The skill with which amplitudes of quasi-geostrophic modes can be estimated is important in the analysis and modeling of data from mixed CTD/XBT surveys. Here, several methods for estimation of quasi-geostrophic vertical mode amplitudes (QGMs) are compared, both in the context of idealized estimation and (especially) in application to some recent CTD and XBT data from the California Current Systems (CCS). The methods compared are: 1) direct least-squares fitting by QGMs (LSF); 2) projection of “empirical orthogonal function” amplitudes onto QGM amplitudes at each station (EOF); 3) ridge regression (RR); 4) an “optimal estimate” using covariances between QGM amplitudes (OE); and 5) another optimal estimate using covariances between EOF amplitudes and QGM amplitudes (CEOF). For deep CTD casts (>1500 m), all methods perform well. For shallow CTD and XBT casts (<750 m), method five (CEOF) is recommended, using EOFs and amplitude covariances derived from just the deeper CTD casts. Since low-frequency internal waves have the same modal structure for density as the QGMS, they are not distinguishable from the QGMs in the present analysis. The analysis is applied to a recent survey to produce amplitude maps for the first few baroclinic modes. Comparisons with another survey indicate that the density analysis is transportable, but the T-S characteristics are so variable that the temperature analysis is not (the surveys are approximately three months apart).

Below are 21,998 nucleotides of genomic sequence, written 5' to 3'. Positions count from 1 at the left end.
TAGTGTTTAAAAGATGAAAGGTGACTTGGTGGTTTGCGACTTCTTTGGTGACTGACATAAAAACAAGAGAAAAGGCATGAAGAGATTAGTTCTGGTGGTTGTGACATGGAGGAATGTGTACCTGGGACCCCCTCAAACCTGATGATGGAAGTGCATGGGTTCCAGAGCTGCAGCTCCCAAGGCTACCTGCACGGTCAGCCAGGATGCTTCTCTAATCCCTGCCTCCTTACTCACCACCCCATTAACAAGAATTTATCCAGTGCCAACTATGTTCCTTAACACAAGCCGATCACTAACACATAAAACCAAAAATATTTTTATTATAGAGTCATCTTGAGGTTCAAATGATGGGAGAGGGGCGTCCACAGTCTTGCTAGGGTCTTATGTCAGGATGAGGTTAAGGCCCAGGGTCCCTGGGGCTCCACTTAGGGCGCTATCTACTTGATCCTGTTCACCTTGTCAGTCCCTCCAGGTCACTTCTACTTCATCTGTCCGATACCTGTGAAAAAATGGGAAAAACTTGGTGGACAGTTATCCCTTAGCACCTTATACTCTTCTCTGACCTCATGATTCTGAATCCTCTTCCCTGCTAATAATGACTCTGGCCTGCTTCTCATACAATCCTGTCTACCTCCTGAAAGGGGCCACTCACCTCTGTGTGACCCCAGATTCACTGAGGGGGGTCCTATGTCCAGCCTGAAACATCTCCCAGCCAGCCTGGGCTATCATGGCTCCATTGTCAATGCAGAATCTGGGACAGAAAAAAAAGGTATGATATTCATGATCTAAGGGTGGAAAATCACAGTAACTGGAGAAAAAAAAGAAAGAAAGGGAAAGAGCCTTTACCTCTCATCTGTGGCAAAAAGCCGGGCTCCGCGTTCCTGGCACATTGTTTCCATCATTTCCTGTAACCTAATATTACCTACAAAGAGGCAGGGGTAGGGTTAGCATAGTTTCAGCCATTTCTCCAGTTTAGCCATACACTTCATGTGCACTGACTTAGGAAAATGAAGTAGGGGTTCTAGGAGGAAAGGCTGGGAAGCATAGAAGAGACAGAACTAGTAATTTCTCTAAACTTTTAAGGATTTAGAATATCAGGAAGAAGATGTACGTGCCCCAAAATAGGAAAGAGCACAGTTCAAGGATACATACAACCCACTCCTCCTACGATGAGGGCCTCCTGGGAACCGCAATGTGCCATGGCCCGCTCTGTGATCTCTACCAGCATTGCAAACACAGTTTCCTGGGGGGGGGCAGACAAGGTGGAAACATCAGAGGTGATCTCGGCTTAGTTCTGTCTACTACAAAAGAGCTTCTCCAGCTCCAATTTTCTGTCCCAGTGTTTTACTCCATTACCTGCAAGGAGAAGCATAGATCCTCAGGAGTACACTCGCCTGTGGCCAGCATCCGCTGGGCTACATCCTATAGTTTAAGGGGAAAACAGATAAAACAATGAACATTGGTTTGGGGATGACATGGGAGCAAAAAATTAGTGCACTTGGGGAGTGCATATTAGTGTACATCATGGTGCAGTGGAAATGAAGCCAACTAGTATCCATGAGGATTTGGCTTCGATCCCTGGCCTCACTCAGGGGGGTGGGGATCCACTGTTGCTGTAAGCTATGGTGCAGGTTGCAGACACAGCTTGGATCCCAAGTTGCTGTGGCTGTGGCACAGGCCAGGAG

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Ge Peng, Christopher N. K. Mooers, and Hans C. Graber

Abstract

Thirteen-month records for the period of April 1994–April 1995 from eight (out of nine) Coastal-Marine Automatic Network (C-MAN) stations in south Florida are analyzed statistically to study alongshore variability of observed atmospheric variables. The surface variables largely are statistically homogeneous and coherent along the Straits of Florida. The maximum correlation for hourly wind components between adjacent stations (separated alongshore by 30–117 km) ranges from 0.9 to 0.75, respectively. However, there is a lack of coverage in the cross-shore direction; hence, a redistribution of C-MAN stations in the cross-shore direction should be considered to provide better spatial coverage of surface atmospheric variables in the south Florida region.